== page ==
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Brisbane World Photobook Day, Maud Gallery Photo Doug Spowart

Brisbane World Photobook Day, Maud Gallery Photo Doug Spowart

Looking at books - WPBD, Maud Gallery Photo Doug Spowart

Looking at books – WPBD, Maud Gallery Photo Doug Spowart

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The event was also attended by photographica collector and historian Sandy Barrie who presented a selection of photographically illustrated books from the 19th century. These books include the 1846 Art Union journal that contained an essay by Henry Fox Talbot and an original calotype print.

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Sandy Barrie and the Art Union journal Photo: Doug Spowart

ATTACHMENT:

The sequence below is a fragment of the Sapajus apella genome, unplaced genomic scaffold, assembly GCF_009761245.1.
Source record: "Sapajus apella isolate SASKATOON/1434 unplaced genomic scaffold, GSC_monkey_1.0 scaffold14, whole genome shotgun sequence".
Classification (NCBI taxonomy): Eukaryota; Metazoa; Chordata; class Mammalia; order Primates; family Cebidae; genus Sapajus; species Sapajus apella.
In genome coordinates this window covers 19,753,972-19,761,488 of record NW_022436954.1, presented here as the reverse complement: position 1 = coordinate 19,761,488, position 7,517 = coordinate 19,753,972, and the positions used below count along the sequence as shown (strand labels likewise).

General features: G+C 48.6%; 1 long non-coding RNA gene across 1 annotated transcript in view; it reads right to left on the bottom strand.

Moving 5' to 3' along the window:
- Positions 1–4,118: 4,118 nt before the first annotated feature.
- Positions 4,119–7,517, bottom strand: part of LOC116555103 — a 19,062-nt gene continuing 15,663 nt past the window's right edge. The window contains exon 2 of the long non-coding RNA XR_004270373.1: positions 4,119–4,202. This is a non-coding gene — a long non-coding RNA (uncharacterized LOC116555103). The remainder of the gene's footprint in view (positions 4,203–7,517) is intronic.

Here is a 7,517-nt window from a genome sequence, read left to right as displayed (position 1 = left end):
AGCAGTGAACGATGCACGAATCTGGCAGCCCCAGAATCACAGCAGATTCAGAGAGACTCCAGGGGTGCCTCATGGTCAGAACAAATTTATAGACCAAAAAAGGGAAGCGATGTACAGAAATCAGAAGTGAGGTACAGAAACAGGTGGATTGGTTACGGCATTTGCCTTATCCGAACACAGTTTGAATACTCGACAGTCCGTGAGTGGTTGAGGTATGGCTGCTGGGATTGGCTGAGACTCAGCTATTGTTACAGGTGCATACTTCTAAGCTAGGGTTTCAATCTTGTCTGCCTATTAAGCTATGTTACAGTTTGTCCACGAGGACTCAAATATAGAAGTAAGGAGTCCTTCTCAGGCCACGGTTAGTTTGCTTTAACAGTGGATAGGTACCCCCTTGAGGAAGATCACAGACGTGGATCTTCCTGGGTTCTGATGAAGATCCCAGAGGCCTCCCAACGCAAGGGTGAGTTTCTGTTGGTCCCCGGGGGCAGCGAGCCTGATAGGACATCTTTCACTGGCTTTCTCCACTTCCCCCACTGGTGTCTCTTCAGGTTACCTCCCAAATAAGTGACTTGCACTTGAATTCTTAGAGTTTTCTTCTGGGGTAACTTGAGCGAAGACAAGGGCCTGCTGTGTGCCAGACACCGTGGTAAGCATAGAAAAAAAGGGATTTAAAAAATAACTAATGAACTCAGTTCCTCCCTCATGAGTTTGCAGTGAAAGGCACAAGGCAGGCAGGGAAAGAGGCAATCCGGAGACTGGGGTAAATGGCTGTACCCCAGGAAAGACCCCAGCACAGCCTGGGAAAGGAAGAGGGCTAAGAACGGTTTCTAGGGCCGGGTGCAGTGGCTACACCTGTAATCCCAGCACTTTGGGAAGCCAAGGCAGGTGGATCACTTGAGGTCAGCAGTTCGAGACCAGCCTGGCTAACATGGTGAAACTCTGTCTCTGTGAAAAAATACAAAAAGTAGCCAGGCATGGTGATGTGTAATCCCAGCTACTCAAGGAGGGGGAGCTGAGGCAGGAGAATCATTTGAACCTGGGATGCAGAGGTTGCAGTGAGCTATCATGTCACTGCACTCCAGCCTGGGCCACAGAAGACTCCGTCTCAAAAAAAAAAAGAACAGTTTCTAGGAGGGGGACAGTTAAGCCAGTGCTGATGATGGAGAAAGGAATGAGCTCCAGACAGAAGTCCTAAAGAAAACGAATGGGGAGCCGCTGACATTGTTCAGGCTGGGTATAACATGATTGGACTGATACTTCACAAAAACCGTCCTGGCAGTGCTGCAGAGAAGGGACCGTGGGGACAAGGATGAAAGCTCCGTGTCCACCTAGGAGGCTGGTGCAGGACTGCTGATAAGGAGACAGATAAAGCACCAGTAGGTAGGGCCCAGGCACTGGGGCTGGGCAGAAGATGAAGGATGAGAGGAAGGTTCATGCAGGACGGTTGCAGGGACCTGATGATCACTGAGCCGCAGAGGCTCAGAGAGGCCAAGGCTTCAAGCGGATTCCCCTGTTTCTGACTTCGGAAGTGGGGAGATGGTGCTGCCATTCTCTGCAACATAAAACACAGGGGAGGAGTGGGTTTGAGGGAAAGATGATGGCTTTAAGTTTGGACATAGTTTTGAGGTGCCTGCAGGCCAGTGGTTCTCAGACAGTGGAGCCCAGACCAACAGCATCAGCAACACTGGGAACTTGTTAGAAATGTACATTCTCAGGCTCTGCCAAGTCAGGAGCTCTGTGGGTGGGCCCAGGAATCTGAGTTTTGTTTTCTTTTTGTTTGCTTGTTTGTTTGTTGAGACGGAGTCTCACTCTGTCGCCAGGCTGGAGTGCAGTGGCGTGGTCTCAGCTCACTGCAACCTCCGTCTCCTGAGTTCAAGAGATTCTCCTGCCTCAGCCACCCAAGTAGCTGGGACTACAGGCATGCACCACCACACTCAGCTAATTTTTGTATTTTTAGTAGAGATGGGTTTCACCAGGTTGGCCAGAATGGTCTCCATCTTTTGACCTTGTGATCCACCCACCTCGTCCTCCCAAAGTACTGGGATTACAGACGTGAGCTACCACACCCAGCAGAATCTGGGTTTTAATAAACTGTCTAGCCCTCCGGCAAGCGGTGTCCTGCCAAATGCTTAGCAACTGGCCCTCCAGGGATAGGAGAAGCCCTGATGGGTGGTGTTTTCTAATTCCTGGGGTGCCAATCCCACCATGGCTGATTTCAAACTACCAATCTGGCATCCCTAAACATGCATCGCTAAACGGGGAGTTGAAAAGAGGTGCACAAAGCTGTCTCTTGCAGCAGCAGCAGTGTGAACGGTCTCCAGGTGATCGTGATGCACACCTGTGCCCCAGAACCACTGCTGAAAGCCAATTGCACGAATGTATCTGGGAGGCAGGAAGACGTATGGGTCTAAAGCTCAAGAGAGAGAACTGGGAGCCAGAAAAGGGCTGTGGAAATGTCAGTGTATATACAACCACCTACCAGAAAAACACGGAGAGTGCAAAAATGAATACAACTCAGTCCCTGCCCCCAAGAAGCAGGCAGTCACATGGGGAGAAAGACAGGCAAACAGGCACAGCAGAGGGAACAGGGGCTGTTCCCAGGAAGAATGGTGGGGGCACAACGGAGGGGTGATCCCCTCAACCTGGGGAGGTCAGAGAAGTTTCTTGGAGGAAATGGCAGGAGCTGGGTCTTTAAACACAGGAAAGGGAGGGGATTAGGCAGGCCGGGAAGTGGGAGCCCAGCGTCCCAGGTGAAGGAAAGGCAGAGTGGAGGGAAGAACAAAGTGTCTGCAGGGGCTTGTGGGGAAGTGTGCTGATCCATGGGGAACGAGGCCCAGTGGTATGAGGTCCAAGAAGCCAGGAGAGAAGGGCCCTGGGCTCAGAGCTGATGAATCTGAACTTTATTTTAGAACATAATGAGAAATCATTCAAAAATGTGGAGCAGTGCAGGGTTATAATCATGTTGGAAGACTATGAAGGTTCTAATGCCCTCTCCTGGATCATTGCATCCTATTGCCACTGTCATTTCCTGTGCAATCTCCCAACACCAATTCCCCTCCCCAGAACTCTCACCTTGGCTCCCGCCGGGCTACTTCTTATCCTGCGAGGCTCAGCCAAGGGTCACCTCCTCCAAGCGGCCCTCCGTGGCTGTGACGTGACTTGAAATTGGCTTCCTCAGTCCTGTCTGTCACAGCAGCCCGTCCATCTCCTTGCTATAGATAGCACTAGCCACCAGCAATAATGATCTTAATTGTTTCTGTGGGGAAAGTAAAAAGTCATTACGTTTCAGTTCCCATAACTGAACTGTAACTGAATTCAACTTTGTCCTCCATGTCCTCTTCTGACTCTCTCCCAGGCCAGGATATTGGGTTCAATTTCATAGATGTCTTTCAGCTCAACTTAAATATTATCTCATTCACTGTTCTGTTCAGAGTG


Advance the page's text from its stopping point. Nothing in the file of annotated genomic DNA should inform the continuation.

Sandy Barrie and the Art Union journal Photo: Doug Spowart

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Early in the evening a ‘fly-through’ video was made of the installation with some guests present.

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In the evening around 35 photobook enthusiasts attended a forum with panellists including Dr Heather Faulkner documentary transmedia practitioner and lecturer at the Queensland College of Art (Gold Coast), Chris Bowes artist and bookmaker, Julie Ann Sutton documentary photographer and collector, Helen Cole Senior Librarian and Coordinator of the Australian Library of Art at the State Library of Queensland, and Henri van Noordenberg artist and bookmaker. The forum was convened by Doug Spowart who in a Q&A format led discussion and a range of photobook issues including:

  • Collecting books
  • Possession and ownership
  • Borrowing and loaning of books
  • Adding bookplates and marginalia to books
  • Letting children handle books